“FCC Makes AI-Generated Voices in Robocalls Illegal” (Sometimes)

Eversheds Sutherland (US) LLP

On February 8, 2024, the Federal Communications Commission (FCC) issued a News Release titled “FCC Makes AI-Generated Voices in Robocalls Illegal.” Despite this attention-grabbing headline, the FCC’s unanimous Declaratory Ruling does not go so far as to prohibit all AI-generated voices in robocalls. Instead, it confirms what the FCC suggested in its sweeping November 16, 2023, Notice of Inquiry, namely that existing Telephone Consumer Protection Act (TCPA) restrictions apply to AI-generated voices when they are used in robocalls, and companies using Artificial Intelligence in their telemarketing should carefully ensure their use complies with TCPA regulations.

The FCC’s Ruling does not come as a surprise. As we noted following the publication of the Notice of Inquiry, the FCC is concerned that AI is quickly making it cheaper and easier for companies utilizing telemarketing in their sales to make robocalls using convincing human voices. While consumers can sometimes still identify AI-generated voices due to their tone or cadence, AI-generated voices are becoming increasingly difficult to distinguish from live human voices. In the Notice, the FCC noted that it believes that existing AI-generated voice technologies, including “voice cloning,” are covered by the TCPA because they use an “artificial” or “prerecorded voice” within the meaning of the statute.1

What Qualifies as an “Artificial” or “Prerecorded Voice?”

The FCC provided additional clarity of what AI technologies qualify as an “artificial” or “prerecorded voice,” terms that the TCPA does not define. The FCC explained that AI technologies that “emulate real or artificially created human voices” for calls are “artificial” voices because “a person is not speaking them.”2 Thus, “voice cloning” and similar technologies are “artificial” voice messages for TCPA purposes. AI-generated technologies that incorporate recordings of real human voices also qualify as “prerecorded voices” under the TCPA.3 The Ruling underscores that what matters for TCPA purposes is whether the call is a real person speaking in real time. AI-technology that attempts to approximate interacting with a live person is not exempt from TCPA regulation.4

What Are the Limitations for Using AI-Generated Voices?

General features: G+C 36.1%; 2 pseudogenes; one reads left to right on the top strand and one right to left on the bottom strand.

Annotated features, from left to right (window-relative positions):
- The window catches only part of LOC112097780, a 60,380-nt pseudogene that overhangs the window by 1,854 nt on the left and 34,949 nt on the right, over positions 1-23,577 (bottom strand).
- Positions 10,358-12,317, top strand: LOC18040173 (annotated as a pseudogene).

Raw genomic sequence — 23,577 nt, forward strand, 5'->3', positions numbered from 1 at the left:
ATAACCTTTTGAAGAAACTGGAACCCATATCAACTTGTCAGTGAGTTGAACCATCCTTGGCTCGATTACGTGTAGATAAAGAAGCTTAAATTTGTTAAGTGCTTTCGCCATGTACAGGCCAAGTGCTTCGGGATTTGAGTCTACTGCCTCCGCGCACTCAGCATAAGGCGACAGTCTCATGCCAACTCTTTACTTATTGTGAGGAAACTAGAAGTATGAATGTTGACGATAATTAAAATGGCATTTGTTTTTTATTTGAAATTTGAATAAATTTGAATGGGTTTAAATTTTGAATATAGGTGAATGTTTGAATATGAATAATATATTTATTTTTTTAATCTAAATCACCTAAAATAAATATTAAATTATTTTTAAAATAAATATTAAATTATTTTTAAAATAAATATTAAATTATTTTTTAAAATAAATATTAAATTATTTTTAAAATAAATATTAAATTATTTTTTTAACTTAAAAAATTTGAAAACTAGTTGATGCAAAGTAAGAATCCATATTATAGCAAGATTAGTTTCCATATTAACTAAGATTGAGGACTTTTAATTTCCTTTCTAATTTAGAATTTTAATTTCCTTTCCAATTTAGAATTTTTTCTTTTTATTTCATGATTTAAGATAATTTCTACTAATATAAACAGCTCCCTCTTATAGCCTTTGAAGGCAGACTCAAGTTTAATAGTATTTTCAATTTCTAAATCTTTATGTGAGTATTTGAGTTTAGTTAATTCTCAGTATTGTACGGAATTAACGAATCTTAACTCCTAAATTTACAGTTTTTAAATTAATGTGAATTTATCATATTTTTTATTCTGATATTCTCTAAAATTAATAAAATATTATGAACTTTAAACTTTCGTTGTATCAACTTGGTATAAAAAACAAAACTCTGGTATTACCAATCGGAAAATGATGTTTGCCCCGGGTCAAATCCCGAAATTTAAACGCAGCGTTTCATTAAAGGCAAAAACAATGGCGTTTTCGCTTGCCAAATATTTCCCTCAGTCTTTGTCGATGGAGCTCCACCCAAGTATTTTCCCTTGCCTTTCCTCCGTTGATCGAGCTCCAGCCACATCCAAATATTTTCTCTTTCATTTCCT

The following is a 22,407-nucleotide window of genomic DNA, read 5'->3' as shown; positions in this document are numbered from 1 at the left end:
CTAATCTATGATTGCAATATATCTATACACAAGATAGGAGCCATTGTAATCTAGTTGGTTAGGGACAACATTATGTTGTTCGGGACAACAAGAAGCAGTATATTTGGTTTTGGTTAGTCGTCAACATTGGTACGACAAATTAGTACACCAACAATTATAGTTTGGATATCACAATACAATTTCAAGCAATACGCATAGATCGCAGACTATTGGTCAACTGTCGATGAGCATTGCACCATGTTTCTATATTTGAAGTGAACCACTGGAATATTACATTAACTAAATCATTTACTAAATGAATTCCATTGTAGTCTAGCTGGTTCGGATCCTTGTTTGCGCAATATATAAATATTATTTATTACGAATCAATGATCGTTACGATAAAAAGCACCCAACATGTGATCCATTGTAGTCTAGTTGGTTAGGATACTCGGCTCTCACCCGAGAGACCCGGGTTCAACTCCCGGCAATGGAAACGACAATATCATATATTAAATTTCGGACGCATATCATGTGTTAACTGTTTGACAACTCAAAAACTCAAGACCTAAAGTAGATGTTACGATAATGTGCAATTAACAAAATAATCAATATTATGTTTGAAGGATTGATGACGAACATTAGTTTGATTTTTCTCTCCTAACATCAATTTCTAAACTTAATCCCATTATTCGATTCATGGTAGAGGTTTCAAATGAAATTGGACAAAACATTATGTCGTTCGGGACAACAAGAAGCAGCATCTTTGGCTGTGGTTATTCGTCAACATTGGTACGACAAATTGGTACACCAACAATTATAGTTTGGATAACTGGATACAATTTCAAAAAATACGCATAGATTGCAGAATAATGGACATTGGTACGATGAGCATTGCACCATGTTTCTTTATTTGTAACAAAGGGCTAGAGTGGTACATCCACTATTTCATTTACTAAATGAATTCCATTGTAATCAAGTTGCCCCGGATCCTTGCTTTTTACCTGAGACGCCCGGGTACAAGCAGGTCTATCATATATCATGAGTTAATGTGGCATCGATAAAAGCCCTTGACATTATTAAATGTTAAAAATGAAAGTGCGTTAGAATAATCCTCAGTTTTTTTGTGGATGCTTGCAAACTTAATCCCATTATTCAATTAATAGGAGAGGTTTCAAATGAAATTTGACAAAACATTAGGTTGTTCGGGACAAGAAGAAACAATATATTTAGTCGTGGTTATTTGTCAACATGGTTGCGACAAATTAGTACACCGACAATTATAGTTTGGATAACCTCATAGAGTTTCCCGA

The Declaratory Ruling limits the use of AI-generated voices in robocalls, but it does not impose a total ban, as some headlines have suggested. Instead, it clarifies that callers who choose to employ AI-generated voices must comply with existing TCPA regulations.

First, as with pre-recorded voice calls, telemarketers must obtain “prior express consent” from the called party before using an AI-generated voice in a call.5 In addition, and again as with pre-recorded voice calls, telemarketers who use AI in robocalls to solicit sales must first obtain express written consent from the called party.6 As we previously covered, a prior FCC Order held that this express written consent must be obtained on a one-to-one basis.

Second, calls made using an AI-generated voice must identify the calling party and provide their contact information.7 Specifically, at the beginning of the call, the call must “state clearly the identity of the business, individual, or other entity that is responsible for initiating the call.”8 And, at some point during or after the message, the call must “state clearly the telephone number” for the caller.9

Finally, for advertising or telemarketing calls, the TCPA still requires telemarketers to provide an “automated, interactive” method for the called person to opt out of future communications, even when using an AI generated voice.10


While this Ruling does not make AI-generated voice calls illegal, it does make clear that the FCC will be treating such calls in the same framework as pre-recorded voice calls. Companies that employ telemarketing as part of their sales that are considering using AI should therefore carefully review their consent forms and call scripts to ensure their use complies with the FCC’s new Ruling.

1 Notice of Inquiry, paragraph 25.

2 Ruling, paragraph 5.

3 Ruling, paragraph 5.

4 Ruling, paragraph 6.

5 Ruling, paragraph 5.

6 Ruling, paragraph 5 n.13.

7 Ruling, paragraph 9 n.28.

8 7 CFR § 64.1200(b)(1).

9 7 CFR § 64.1200(b)(2).

10 Ruling, paragraph 9 n.29; 7 CFR § 64.1200(b)(3).


[View source.]

DISCLAIMER: Because of the generality of this update, the information provided herein may not be applicable in all situations and should not be acted upon without specific legal advice based on particular situations.

© Eversheds Sutherland (US) LLP | Attorney Advertising

Written by:

Eversheds Sutherland (US) LLP

Eversheds Sutherland (US) LLP on:

Reporters on Deadline

"My best business intelligence, in one easy email…"

Your first step to building a free, personalized, morning email brief covering pertinent authors and topics on JD Supra:
*By using the service, you signify your acceptance of JD Supra's Privacy Policy.
Custom Email Digest
- hide
- hide